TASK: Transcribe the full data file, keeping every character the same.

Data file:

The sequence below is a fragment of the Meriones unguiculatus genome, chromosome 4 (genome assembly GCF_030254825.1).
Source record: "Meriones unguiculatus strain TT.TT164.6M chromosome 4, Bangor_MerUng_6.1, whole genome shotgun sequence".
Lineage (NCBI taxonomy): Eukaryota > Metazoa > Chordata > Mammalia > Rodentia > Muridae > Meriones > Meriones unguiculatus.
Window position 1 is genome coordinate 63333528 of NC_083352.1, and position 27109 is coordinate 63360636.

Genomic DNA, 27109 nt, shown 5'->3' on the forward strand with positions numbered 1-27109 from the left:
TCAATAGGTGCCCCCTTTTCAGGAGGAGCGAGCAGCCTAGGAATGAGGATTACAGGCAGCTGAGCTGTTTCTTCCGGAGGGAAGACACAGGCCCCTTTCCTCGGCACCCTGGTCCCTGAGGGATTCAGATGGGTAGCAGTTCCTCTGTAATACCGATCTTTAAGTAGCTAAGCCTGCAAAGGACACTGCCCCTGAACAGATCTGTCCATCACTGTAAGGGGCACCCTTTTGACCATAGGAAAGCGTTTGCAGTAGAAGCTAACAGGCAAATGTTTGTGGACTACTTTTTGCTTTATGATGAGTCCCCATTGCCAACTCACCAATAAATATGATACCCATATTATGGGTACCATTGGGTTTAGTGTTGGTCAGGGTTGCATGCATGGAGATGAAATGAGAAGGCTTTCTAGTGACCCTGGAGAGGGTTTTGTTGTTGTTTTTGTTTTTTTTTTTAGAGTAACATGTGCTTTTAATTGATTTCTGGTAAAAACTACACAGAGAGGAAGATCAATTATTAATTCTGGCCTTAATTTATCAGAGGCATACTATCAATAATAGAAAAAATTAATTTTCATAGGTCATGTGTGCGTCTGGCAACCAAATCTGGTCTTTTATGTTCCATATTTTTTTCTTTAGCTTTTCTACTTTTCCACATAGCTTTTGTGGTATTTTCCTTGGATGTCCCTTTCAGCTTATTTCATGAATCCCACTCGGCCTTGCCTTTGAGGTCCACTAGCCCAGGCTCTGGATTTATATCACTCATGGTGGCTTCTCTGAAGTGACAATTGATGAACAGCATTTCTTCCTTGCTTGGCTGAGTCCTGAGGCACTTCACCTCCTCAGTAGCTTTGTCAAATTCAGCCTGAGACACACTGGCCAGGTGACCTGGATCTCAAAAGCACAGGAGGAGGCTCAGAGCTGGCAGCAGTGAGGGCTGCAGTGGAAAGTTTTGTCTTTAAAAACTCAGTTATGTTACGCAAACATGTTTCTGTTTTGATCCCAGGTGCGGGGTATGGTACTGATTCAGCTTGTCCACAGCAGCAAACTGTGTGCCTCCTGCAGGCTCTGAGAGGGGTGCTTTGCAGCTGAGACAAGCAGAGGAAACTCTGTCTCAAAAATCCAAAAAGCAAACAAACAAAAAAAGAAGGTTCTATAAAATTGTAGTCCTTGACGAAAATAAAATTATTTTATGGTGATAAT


The sequence below is a fragment of the Meriones unguiculatus genome, chromosome 4 (genome assembly GCF_030254825.1).
Source record: "Meriones unguiculatus strain TT.TT164.6M chromosome 4, Bangor_MerUng_6.1, whole genome shotgun sequence".
Lineage (NCBI taxonomy): Eukaryota > Metazoa > Chordata > Mammalia > Rodentia > Muridae > Meriones > Meriones unguiculatus.
Window position 1 is genome coordinate 63333528 of NC_083352.1, and position 27109 is coordinate 63360636.

Genomic DNA, 27109 nt, shown 5'->3' on the forward strand with positions numbered 1-27109 from the left:
TCAATAGGTGCCCCCTTTTCAGGAGGAGCGAGCAGCCTAGGAATGAGGATTACAGGCAGCTGAGCTGTTTCTTCCGGAGGGAAGACACAGGCCCCTTTCCTCGGCACCCTGGTCCCTGAGGGATTCAGATGGGTAGCAGTTCCTCTGTAATACCGATCTTTAAGTAGCTAAGCCTGCAAAGGACACTGCCCCTGAACAGATCTGTCCATCACTGTAAGGGGCACCCTTTTGACCATAGGAAAGCGTTTGCAGTAGAAGCTAACAGGCAAATGTTTGTGGACTACTTTTTGCTTTATGATGAGTCCCCATTGCCAACTCACCAATAAATATGATACCCATATTATGGGTACCATTGGGTTTAGTGTTGGTCAGGGTTGCATGCATGGAGATGAAATGAGAAGGCTTTCTAGTGACCCTGGAGAGGGTTTTGTTGTTGTTTTTGTTTTTTTTTTTAGAGTAACATGTGCTTTTAATTGATTTCTGGTAAAAACTACACAGAGAGGAAGATCAATTATTAATTCTGGCCTTAATTTATCAGAGGCATACTATCAATAATAGAAAAAATTAATTTTCATAGGTCATGTGTGCGTCTGGCAACCAAATCTGGTCTTTTATGTTCCATATTTTTTTCTTTAGCTTTTCTACTTTTCCACATAGCTTTTGTGGTATTTTCCTTGGATGTCCCTTTCAGCTTATTTCATGAATCCCACTCGGCCTTGCCTTTGAGGTCCACTAGCCCAGGCTCTGGATTTATATCACTCATGGTGGCTTCTCTGAAGTGACAATTGATGAACAGCATTTCTTCCTTGCTTGGCTGAGTCCTGAGGCACTTCACCTCCTCAGTAGCTTTGTCAAATTCAGCCTGAGACACACTGGCCAGGTGACCTGGATCTCAAAAGCACAGGAGGAGGCTCAGAGCTGGCAGCAGTGAGGGCTGCAGTGGAAAGTTTTGTCTTTAAAAACTCAGTTATGTTACGCAAACATGTTTCTGTTTTGATCCCAGGTGCGGGGTATGGTACTGATTCAGCTTGTCCACAGCAGCAAACTGTGTGCCTCCTGCAGGCTCTGAGAGGGGTGCTTTGCAGCTGAGACAAGCAGAGGAAACTCTGTCTCAAAAATCCAAAAAGCAAACAAACAAAAAAAGAAGGTTCTATAAAATTGTAGTCCTTGACGAAAATAAAATTATTTTATGGTGATAAT